I am not a physiologist, but I have tested this. Take for instance, if you are stretched up and outward, you are causing your neck, shoulders and tricep muscles to do the work of support your upper body from falling over. Over a period of time, be it hours or minutes, depending on your conditioning, you will either start to hurt or fall over, which ever comes first.

If on the other hand you come back toward you and down, the structure of your bones is supporting the weight, you muscles are relaxed and they do not tire as fast which leaves more energy to do what you need to do and that is pedal.

I hope that explained it a little better, I was trying to think of an example other than cycling that would allow you to feel this difference, but I cannot right off the top of my head.
The issue here is, by rigidly propping yourself up with your bone structure, you are also converting yourself to be part of the bone shaker and get hit by every irregularity on the road and get tired out. Muscle support provides significant amount of damping and can actually lessen the stresses.
 

Skoorb

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Jan 9, 2007
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sogood said:
The issue here is, by rigidly propping yourself up with your bone structure, you are also converting yourself to be part of the bone shaker and get hit by every irregularity on the road and get tired out. Muscle support provides significant amount of damping and can actually lessen the stresses.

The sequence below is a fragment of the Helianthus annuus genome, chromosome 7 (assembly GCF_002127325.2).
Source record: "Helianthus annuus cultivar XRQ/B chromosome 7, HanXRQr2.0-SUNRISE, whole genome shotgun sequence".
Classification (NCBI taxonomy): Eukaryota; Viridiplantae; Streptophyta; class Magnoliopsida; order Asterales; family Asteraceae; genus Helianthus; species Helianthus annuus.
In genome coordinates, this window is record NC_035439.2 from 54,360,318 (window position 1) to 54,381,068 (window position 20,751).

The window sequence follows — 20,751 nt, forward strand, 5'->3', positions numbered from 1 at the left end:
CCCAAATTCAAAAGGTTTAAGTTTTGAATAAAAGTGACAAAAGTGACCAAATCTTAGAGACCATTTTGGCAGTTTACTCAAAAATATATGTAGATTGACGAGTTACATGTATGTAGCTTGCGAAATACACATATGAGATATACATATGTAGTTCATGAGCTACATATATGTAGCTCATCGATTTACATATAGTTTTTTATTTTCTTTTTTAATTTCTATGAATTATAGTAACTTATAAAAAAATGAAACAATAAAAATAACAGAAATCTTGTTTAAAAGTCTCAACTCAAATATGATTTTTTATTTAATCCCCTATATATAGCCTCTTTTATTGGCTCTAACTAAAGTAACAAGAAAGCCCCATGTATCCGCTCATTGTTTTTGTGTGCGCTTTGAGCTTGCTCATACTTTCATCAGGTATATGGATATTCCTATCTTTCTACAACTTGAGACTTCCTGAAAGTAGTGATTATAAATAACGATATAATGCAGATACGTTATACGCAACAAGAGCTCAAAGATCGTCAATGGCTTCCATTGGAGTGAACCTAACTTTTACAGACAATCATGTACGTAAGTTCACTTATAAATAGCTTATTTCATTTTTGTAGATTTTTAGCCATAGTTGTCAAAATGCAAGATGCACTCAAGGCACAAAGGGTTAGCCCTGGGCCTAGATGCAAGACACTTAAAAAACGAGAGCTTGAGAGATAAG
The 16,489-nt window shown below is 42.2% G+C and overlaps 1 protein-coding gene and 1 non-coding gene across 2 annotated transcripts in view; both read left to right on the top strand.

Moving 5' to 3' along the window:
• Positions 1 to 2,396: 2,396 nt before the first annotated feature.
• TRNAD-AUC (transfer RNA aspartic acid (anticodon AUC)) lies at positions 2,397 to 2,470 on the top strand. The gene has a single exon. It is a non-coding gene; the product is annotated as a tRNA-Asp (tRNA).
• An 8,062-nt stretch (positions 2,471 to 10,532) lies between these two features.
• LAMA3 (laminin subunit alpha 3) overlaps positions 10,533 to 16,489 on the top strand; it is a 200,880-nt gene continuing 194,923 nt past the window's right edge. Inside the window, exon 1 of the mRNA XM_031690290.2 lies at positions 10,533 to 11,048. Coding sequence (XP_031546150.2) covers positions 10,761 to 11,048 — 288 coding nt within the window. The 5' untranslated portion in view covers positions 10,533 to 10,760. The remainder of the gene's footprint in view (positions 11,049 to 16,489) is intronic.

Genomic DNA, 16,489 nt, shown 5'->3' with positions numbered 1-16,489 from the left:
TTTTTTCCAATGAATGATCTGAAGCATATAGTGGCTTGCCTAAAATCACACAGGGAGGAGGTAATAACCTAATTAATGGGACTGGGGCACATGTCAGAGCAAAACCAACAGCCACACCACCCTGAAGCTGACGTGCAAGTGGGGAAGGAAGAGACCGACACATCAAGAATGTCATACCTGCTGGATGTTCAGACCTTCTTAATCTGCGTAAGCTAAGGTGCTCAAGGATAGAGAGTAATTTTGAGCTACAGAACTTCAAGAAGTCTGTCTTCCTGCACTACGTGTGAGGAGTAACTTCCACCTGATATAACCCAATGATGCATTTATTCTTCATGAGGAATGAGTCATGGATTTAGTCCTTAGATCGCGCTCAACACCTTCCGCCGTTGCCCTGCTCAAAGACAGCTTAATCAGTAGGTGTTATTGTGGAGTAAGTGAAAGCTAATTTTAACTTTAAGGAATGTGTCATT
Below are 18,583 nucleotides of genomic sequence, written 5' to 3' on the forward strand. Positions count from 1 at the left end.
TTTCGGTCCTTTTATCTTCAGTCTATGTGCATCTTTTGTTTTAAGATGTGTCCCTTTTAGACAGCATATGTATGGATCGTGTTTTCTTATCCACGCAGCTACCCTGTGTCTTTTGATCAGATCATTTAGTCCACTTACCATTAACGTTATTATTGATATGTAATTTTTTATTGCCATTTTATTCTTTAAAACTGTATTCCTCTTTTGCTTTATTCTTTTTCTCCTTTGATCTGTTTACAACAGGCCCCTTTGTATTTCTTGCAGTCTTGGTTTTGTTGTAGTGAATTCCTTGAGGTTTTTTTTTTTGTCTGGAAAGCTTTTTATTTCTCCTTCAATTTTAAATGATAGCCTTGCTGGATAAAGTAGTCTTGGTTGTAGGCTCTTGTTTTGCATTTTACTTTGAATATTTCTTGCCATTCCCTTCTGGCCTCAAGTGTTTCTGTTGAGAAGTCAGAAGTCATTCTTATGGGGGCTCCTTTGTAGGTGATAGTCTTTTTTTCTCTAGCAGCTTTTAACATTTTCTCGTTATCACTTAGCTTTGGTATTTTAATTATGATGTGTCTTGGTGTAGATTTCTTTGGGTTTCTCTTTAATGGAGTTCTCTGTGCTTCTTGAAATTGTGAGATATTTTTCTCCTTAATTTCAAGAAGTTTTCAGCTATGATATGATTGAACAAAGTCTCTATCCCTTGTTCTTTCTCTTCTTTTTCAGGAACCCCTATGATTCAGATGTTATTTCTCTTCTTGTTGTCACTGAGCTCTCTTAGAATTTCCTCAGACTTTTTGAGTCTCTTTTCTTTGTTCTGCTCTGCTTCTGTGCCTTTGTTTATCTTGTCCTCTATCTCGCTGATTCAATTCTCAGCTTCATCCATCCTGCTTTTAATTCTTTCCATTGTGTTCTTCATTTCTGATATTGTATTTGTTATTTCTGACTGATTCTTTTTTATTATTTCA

It will not be possible, generally, to have a totally rigid/straight arm. There will still be impact-taking angles, but the leverages will be better.

I am 5,11 and on a 56 right now and it's simply too big. If I want to get in the drops I'm stretched out like somebody on a rack.

Fashion is not a valid reason why a pro, who's livlihood depends on his performance, is getting a smaller frame. Maybe the frame is better, maybe it's not, but he's not choosing it over fashion.

I imagine a big reason they may want smaller is for the same reason a tri bike often fits small and on a smaller road bike their positioning may be better when they want to get down out of the wind.
 

HUMP DIESEL

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Jun 11, 2007
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Skoorb said:
It will not be possible, generally, to have a totally rigid/straight arm. There will still be impact-taking angles, but the leverages will be better.

I agree with this, that it will not put you in a complete rigid state, but the degree at which your arms have to bend is lessened, you will naturally bend your arm.